Friday, March 4, 2011

I arrived at Chepynal girls elementary to prepare for art class. As I was hanging some art work I heard running footsteps and the next thing I knew the entire 5th grade class was sitting on the benches in the hallway. I asked them what they were doing and one of them said, “we are here for library.” Everyday I have come to teach the children come and ask me, “Will you assist me with a storybook?” The girls love to read books. Really, books are like gold, treasured by those who have them. Education here is done mostly without books because schools cannot afford them. When there are books, 3 or 4 students will share one book. Sr. Mary Ann Walsh began the small library and would give each class from 4- 8 time to come and read. I’ll begin to do the same for the girls next week.
The past month I have taught art classes to the 7th and 8th grade girls. When I first approached the principal about teaching art he suggested that I teach English or Social studies, even PE. I had to tell him 3 times that what I could offer was art either working with a teacher to bring art into the classroom or as a separate subject. Finally, he agreed, hoping I think that I might teach something else as well. Teaching just 2 classes has been almost like teaching an entire school. The 7th grade class has 86 students (yes, they are all in one class room) and 51 8th grade students. They have never had art class before since it is not a subject taught in Kenyan schools at any level. They can’t believe that I actually studied art in university. In the beginning I am not sure that any one saw the value in the class but after a month of lessons the girls are beginning to have pride in their work. I know that they have enjoyed the class since usually I cannot get them to stop working. I literally have to take the papers away from them while they are still drawing or coloring their work. When I begin to collect the colored pencils they hide a few so they can keep going while I am trying to clean up. One day I simply said to the 8th grade girls (after 15 minutes of trying to end class) “If you want me to come back tomorrow I need to have all the pencils and papers in the next 2 minutes or no art tomorrow.” They hurried to get things collected and as I was leaving asked, “Are you coming tomorrow?”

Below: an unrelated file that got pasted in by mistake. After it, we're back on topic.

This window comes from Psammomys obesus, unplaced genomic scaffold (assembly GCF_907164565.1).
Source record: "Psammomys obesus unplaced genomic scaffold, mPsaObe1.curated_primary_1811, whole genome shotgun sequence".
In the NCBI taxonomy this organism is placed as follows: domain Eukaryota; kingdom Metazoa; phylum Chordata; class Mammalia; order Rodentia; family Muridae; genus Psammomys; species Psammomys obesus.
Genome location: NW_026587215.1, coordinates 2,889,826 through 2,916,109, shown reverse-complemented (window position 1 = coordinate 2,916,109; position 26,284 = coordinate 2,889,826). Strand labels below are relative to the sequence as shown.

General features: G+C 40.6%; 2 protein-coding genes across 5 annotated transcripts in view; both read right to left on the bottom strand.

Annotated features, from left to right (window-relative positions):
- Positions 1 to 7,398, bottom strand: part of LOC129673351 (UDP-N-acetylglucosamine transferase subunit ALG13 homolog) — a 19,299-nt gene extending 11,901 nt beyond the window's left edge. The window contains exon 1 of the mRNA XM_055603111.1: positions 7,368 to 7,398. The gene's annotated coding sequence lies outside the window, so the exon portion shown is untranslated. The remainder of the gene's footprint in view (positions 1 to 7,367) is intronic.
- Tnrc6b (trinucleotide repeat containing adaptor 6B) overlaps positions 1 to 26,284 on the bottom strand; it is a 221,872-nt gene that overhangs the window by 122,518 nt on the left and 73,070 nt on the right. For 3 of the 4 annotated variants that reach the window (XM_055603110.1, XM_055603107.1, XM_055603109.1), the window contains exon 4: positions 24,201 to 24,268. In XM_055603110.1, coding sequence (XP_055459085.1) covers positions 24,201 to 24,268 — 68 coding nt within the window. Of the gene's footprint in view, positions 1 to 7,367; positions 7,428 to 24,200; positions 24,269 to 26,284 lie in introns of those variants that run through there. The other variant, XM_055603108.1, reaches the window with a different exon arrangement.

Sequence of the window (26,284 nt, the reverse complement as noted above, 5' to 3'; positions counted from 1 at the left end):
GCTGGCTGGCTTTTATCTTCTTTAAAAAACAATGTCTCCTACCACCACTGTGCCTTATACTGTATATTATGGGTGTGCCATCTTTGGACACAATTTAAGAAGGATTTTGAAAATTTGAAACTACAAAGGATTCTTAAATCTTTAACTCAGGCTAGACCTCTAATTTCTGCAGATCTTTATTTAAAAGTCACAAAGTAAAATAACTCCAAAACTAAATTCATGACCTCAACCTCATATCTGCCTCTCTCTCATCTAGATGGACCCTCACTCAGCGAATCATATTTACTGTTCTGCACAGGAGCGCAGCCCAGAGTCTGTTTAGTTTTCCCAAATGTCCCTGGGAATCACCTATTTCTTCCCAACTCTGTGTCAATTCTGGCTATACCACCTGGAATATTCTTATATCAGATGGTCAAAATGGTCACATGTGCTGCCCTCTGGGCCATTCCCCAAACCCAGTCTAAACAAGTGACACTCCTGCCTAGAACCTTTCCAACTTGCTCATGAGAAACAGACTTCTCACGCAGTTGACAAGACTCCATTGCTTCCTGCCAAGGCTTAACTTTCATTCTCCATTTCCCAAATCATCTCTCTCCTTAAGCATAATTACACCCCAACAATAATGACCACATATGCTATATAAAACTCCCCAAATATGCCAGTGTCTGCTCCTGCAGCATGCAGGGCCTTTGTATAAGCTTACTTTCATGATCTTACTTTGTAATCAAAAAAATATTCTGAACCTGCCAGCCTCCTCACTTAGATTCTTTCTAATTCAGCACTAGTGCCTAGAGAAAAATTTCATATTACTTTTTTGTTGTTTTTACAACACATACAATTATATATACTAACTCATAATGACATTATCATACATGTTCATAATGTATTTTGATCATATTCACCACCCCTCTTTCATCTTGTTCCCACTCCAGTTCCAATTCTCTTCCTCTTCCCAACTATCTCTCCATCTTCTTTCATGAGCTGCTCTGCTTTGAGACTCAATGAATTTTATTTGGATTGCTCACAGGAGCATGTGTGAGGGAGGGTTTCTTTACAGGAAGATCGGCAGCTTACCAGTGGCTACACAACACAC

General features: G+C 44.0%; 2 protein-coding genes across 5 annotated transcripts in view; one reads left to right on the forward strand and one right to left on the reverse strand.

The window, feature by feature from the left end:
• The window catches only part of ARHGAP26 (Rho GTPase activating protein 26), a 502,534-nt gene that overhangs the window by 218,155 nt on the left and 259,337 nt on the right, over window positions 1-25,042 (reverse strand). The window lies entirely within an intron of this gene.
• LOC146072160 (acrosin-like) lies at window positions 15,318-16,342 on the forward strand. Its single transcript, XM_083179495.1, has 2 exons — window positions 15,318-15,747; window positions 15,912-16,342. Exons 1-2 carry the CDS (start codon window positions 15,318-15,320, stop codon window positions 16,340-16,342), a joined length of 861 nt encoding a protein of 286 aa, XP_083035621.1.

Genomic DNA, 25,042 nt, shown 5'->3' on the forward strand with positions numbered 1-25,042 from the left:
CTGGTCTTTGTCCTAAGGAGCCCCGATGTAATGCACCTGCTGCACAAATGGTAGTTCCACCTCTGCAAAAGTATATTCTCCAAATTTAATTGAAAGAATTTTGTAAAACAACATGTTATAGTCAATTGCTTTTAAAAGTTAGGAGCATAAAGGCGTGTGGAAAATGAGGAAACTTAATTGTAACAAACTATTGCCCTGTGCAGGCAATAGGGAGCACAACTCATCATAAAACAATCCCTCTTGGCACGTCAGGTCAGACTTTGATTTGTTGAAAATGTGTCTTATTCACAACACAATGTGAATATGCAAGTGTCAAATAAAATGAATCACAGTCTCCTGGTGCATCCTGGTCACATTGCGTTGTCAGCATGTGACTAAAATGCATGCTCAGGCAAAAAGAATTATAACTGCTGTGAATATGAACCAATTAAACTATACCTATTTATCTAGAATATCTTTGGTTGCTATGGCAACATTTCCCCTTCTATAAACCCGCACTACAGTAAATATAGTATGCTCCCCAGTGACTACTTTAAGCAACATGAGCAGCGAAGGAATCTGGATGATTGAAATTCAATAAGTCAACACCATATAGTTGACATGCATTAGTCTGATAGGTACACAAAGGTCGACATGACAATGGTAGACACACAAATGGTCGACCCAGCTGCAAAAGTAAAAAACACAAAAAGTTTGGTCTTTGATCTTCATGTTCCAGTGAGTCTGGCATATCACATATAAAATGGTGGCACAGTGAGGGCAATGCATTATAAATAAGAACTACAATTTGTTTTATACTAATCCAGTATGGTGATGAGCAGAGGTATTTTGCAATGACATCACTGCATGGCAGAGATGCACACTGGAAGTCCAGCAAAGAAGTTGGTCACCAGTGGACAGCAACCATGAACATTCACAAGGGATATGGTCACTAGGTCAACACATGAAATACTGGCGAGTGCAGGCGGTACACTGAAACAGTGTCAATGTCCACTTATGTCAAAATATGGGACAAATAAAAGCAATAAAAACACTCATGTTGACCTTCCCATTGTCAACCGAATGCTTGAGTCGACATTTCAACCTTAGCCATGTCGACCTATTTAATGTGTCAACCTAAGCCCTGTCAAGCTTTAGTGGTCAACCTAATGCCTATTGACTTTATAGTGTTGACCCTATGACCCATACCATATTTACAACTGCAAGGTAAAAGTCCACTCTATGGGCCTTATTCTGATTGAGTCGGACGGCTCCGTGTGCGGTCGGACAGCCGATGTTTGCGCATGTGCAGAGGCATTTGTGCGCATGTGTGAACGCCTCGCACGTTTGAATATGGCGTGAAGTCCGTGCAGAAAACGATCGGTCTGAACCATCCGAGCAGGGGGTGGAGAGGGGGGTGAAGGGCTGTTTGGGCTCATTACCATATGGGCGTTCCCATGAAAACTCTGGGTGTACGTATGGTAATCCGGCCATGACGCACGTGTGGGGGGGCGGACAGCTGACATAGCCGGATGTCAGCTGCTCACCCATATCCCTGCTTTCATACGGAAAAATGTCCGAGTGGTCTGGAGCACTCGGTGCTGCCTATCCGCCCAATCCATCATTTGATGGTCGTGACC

I am also have a class with a small group of adults who have special needs. They are very eager to try their hand at creating. When I had my first class with them I showed them various things we might do. As I pulled out the each example their eyes just lit up, like they were children at Christmas. They really enjoy the class and are quite artistic. We’re hoping to see what they might be able to do with some of their work in the future.
The sisters have worked hard here to encourage the education of girls and women, which in the past has not been of much value to the Pokot. Slowly, though that attitude is changing. Young girls especially, have to stand strong against the tradition of early marriage if they chose to go to secondary school. They want to learn and dream of being nurses, teachers, and social workers. Pray for them in their desire to improve their life.

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